The term chromoblastomycosis, as originally used by Terra and coworkers (1) to designate a fungus disease, was revised by Moore and de Almeida (2) to chromomycosis. The disease does not correspond to a true blastomycosis since the fungus divides, both in culture and in tissue, by cross wall or septum formation and not by budding. The newer term eliminates the possibility of confusion.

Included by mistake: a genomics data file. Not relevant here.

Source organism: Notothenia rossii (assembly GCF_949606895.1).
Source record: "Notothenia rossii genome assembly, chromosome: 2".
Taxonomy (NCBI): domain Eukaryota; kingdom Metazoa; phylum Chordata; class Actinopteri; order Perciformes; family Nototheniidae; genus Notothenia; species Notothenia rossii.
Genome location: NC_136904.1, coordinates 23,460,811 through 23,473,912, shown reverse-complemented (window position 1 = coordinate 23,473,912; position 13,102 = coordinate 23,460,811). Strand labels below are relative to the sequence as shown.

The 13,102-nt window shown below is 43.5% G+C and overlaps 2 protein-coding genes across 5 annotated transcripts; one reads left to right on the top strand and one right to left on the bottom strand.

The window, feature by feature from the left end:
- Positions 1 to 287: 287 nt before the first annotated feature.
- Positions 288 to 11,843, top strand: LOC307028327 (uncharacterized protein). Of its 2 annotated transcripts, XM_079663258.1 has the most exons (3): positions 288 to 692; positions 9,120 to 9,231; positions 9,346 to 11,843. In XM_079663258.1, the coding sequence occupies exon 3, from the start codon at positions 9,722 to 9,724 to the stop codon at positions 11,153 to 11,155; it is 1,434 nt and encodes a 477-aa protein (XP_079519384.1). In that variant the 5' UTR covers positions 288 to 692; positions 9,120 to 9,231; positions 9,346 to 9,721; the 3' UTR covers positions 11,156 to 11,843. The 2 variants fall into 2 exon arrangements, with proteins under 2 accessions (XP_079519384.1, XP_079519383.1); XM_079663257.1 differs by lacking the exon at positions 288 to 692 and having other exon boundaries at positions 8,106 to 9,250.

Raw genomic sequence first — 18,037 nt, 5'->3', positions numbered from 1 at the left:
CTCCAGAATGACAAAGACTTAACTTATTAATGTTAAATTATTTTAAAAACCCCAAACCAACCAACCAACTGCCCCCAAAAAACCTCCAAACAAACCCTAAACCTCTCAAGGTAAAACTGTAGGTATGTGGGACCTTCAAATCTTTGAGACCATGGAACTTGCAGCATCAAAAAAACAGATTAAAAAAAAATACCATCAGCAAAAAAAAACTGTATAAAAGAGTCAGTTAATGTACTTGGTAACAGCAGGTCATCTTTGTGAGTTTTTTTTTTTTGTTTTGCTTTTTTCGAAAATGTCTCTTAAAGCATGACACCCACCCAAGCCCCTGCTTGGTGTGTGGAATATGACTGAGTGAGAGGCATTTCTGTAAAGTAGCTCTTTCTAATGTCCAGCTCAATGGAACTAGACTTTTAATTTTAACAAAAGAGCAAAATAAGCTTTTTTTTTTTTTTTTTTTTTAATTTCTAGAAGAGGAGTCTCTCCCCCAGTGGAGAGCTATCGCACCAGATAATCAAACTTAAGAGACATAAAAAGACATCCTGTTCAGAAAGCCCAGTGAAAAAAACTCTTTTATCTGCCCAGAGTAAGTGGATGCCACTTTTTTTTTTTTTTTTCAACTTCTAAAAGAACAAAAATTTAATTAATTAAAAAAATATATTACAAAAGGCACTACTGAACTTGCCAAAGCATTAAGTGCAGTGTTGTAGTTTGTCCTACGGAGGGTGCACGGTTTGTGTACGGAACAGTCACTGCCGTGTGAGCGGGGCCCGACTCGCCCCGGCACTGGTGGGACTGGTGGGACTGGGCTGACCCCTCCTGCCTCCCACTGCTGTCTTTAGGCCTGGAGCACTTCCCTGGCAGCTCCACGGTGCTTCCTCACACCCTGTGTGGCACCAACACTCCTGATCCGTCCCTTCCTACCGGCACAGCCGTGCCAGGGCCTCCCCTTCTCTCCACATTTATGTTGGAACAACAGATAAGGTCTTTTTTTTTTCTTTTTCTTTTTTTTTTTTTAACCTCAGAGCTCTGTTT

Numerous cases of chromomycosis have been reported throughout the world. The majority were caused by the fungus Hormodendrum pedrosoi, a few by the closely related Phialophora verrucosa.
The disease is rarely diagnosed clinically except in endemic areas, where its manifestations are generally considered to be largely limited to the skin of the lower extremities, especially of the feet and shanks. Lesions have, however, been described on the hand, ear, face, shoulder, arm, neck, buttocks, and thigh. It is the consensus that these are due to direct inoculation of the fungus into an area of local injury.
Mycologist, Department of Dermatology, Medical College of Virginia.